The flexibility of albumin technology enables proteins and peptides to be bound at either the C- or N-terminus or both, generating fusion molecules with monovalent, bivalent or bispecific affinity. In addition to protein- or peptide-based drugs, the technology also serves as a delivery vehicle for small molecules, providing a broad scope of usability. The technology also enables construction of albumin variants with altered binding affinity to FcRn, making it possible to modulate half-life extension of fused target proteins, offering drug developers enhanced flexibility and control.

During recent years a range of half-life extension platforms have been developed in response to growing market demand for drugs that work more effectively. However, these platforms are often developed using synthetic materials and are unable to increase and decrease the drug half-life according to the needs of a specific medical condition. The latest advancements in half-life extension technology offer a broadly applicable and easily accessed platform that enables drug manufacturers to differentiate their products from competitive therapies by tuning the half-life according to therapeutic requirements. For the first time, the relationship between albumin and its receptor has been resolved, resulting in a new technology that has the potential to revolutionize the healthcare industry.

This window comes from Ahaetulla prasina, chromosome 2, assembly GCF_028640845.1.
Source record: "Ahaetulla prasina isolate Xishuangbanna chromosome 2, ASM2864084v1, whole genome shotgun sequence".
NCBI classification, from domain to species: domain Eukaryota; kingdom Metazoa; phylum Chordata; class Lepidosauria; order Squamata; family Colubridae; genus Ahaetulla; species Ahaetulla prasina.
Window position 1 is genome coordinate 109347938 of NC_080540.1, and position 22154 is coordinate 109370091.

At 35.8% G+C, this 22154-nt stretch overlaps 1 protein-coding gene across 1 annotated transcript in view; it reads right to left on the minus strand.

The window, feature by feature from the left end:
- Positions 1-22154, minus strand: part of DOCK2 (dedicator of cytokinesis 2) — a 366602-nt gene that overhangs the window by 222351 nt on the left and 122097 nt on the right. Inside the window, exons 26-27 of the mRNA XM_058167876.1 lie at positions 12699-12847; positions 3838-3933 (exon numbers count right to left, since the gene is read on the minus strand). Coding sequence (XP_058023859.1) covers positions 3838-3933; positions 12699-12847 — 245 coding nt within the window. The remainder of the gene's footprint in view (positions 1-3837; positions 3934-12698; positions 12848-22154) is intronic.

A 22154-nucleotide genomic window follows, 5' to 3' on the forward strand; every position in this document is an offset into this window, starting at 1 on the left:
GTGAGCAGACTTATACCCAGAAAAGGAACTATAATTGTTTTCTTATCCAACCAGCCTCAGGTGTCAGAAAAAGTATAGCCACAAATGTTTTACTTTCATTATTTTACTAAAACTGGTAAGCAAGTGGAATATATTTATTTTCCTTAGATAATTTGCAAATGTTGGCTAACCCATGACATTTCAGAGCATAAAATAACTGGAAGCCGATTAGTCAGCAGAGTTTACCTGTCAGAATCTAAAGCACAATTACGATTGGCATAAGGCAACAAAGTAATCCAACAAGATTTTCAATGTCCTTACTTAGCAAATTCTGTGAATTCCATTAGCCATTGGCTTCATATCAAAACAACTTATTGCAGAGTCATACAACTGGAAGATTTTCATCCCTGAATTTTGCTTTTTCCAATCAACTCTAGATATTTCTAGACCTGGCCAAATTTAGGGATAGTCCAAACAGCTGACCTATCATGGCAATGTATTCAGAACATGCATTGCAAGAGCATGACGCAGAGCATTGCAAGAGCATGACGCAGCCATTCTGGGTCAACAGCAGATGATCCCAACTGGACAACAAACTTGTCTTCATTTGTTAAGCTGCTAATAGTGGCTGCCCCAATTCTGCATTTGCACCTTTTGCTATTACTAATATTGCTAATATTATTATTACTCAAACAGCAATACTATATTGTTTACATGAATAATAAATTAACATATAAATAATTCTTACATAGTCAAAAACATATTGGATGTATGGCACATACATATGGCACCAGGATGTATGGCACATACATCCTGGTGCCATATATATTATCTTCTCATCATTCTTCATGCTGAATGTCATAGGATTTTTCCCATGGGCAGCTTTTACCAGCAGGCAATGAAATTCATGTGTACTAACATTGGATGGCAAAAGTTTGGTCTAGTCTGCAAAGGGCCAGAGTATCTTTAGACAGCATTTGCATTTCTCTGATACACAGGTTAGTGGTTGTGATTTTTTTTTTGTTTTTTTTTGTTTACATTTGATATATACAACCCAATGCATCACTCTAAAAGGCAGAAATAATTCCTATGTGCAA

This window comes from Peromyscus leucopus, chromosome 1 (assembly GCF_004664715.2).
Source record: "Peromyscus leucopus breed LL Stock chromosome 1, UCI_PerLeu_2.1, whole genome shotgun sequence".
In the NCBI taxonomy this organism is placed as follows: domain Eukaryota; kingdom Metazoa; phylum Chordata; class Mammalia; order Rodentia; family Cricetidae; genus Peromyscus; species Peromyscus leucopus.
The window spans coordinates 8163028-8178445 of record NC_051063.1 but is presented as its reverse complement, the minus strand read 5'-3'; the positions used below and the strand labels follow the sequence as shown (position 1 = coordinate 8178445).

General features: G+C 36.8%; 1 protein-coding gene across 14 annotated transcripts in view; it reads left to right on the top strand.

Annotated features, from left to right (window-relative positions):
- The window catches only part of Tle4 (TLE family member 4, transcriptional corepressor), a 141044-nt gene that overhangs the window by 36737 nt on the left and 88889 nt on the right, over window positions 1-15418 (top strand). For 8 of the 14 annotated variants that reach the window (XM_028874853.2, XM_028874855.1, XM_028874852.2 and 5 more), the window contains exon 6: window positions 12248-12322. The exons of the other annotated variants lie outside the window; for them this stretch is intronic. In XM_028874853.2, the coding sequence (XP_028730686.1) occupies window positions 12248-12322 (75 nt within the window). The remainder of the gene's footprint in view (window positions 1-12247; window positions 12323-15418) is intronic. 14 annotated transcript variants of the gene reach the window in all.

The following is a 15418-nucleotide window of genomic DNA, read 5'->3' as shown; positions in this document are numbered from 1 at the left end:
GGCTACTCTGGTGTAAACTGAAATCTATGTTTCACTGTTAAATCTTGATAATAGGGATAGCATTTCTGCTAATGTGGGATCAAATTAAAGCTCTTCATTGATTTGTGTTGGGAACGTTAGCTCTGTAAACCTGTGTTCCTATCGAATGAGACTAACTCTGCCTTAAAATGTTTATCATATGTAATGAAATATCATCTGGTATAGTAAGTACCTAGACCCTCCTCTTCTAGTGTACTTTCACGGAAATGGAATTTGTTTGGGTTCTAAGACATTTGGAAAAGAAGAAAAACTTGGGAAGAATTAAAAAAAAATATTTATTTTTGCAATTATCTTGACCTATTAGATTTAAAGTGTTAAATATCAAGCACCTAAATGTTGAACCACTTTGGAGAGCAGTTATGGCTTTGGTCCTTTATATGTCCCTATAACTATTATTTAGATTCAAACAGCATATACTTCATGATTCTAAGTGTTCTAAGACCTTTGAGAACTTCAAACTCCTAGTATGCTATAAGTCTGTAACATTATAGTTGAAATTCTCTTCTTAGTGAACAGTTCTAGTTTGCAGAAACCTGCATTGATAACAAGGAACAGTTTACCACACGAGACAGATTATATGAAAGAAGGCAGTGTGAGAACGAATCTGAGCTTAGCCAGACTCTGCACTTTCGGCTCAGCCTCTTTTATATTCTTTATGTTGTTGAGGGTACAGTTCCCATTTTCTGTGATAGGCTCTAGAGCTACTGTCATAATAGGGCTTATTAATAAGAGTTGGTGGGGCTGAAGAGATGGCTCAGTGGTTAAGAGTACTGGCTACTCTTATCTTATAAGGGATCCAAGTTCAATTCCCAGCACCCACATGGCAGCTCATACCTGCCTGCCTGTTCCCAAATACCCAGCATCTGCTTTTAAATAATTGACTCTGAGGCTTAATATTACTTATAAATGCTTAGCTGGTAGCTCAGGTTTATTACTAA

Both small and large pharma companies have begun using the technology following its launch to market, particularly in the fields of diabetes, hemophilia and neutropenia. The shift towards the use of this new technology has been driven by the fact that it is based on albumin, a natural non-immunogenic plasma protein that is already naturally present in the human body. As such it offers drug developers a natural, low-cost and safe molecule, in addition to complete control and flexibility of their drug design. By offering the potential to reduce the dosing frequency of a drug from days to weeks, the half-life extension technology can dramatically improve patient quality of life.

Mark Perkins, Ph.D. is a customer solution manager at Novo-zymes Biopharma. He can be reached at mrpk@novozymes.com